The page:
Friday, January 15, 2010


The situation is going to be very grim. Even in the best of times the overall infrastructure of the country is barely adequate for everyday life. It’s hard enough to deal with hurricanes much less a rare, but powerful, earthquake. Just having functional roads is a big deal. I spent a month in Antigua at my first medical school and it was easy to see the extent of damage that could be inflicted on any poor, Caribbean nation. Most of the houses I saw were made from cinderblocks without any steel reinforcement.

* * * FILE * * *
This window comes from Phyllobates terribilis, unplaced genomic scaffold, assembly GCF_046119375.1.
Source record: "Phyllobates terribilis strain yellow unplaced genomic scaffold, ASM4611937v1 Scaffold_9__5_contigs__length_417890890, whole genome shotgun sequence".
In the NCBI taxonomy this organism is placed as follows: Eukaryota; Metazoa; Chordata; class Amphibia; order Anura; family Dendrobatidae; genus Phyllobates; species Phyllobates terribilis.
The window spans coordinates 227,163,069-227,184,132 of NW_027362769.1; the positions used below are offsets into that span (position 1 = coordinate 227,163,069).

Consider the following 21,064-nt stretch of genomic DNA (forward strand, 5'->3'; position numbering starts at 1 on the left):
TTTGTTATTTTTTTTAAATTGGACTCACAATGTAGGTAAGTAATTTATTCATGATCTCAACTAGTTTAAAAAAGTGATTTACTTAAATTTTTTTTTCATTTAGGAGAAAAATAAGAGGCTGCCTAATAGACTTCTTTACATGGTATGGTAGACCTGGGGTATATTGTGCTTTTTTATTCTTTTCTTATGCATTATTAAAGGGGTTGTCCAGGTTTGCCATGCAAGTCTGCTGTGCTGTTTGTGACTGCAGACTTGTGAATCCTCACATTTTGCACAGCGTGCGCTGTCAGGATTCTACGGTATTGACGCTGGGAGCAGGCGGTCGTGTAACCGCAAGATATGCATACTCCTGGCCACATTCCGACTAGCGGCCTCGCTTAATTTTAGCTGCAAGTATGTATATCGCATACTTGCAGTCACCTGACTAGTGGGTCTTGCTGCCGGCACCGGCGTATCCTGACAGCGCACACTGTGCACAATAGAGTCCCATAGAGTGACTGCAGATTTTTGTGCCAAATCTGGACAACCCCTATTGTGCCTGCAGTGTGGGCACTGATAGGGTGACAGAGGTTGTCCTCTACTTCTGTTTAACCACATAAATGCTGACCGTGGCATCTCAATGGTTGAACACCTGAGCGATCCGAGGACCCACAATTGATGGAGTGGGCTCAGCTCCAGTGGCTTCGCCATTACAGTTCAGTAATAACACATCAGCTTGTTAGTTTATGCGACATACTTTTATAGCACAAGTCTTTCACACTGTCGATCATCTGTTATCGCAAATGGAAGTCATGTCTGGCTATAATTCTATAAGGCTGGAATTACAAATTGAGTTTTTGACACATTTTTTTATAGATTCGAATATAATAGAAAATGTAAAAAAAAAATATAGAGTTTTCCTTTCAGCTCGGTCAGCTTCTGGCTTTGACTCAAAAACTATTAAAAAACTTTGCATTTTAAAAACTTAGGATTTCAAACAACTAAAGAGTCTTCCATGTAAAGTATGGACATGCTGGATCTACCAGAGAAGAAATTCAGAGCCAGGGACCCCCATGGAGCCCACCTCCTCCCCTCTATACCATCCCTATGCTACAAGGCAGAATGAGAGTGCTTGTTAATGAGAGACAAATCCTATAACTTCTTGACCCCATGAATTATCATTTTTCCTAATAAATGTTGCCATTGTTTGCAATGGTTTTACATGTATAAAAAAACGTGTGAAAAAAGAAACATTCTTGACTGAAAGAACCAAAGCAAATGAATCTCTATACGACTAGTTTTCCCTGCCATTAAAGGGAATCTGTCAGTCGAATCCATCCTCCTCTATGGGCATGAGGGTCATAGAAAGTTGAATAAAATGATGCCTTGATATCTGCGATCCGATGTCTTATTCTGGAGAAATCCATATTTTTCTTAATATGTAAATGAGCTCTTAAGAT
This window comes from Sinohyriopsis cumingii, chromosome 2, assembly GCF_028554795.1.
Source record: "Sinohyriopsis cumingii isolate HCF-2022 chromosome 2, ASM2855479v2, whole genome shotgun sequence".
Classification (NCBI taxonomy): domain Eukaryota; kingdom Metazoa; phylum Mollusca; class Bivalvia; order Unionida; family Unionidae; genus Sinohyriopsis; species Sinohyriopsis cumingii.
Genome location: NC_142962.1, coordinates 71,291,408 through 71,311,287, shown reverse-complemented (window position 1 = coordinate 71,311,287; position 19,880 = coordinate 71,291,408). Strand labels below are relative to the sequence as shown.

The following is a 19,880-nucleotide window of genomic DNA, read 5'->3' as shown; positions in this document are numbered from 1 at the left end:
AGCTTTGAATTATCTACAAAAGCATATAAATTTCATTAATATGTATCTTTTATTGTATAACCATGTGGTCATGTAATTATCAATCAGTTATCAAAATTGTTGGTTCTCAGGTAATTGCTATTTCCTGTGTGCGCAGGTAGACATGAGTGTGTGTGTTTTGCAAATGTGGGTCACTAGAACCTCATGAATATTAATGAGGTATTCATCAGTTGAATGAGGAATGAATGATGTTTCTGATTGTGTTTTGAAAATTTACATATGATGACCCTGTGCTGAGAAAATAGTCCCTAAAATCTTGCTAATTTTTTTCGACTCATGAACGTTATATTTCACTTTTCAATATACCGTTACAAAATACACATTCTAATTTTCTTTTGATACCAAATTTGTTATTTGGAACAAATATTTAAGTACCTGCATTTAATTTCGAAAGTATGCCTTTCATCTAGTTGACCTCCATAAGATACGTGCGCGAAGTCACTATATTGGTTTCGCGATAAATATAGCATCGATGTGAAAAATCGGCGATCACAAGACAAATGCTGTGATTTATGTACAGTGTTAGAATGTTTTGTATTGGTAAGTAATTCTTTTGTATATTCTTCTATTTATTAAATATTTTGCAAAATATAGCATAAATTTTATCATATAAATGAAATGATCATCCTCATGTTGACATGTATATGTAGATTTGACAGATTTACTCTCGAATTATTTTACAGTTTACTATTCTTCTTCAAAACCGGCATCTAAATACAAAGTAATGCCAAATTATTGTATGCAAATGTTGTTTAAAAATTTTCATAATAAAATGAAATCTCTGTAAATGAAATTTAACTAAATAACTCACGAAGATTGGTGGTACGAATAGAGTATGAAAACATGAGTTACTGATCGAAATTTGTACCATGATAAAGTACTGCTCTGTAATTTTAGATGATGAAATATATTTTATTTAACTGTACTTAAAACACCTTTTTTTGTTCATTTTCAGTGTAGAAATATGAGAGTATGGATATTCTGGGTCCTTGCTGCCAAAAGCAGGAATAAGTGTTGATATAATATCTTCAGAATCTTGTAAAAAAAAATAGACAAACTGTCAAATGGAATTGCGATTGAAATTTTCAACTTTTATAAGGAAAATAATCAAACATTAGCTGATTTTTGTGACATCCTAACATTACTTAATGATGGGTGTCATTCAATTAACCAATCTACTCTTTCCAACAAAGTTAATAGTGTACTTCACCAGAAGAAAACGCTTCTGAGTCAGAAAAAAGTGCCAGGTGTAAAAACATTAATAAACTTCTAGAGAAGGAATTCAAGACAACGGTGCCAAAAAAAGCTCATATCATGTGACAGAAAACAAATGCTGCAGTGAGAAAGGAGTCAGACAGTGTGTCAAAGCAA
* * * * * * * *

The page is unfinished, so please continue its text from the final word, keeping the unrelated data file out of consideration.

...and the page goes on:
In 2008, the earthquake that struck Chengdu, in China, was a 7.9 and lasted 120 seconds. It killed approximately 69,000 people, injured 345,000 people, and left 18,000 people missing. Because China has a reasonably efficient infrastructure, further death was minimized by getting water, food, and medical care to the survivors.

I can only wonder at how the Haitian people will do in the coming weeks. They don’t have China’s resources or political stability. I’m also not sure that the other countries sending emergency aid will have the patience and determination for a long term commitment. And even after this disaster is dealt with, where will Haiti get the money to rebuild?

- Just a peasant

Photo of Port Au Prince from Global Times China. Many of these houses probably collapsed and fell onto other houses.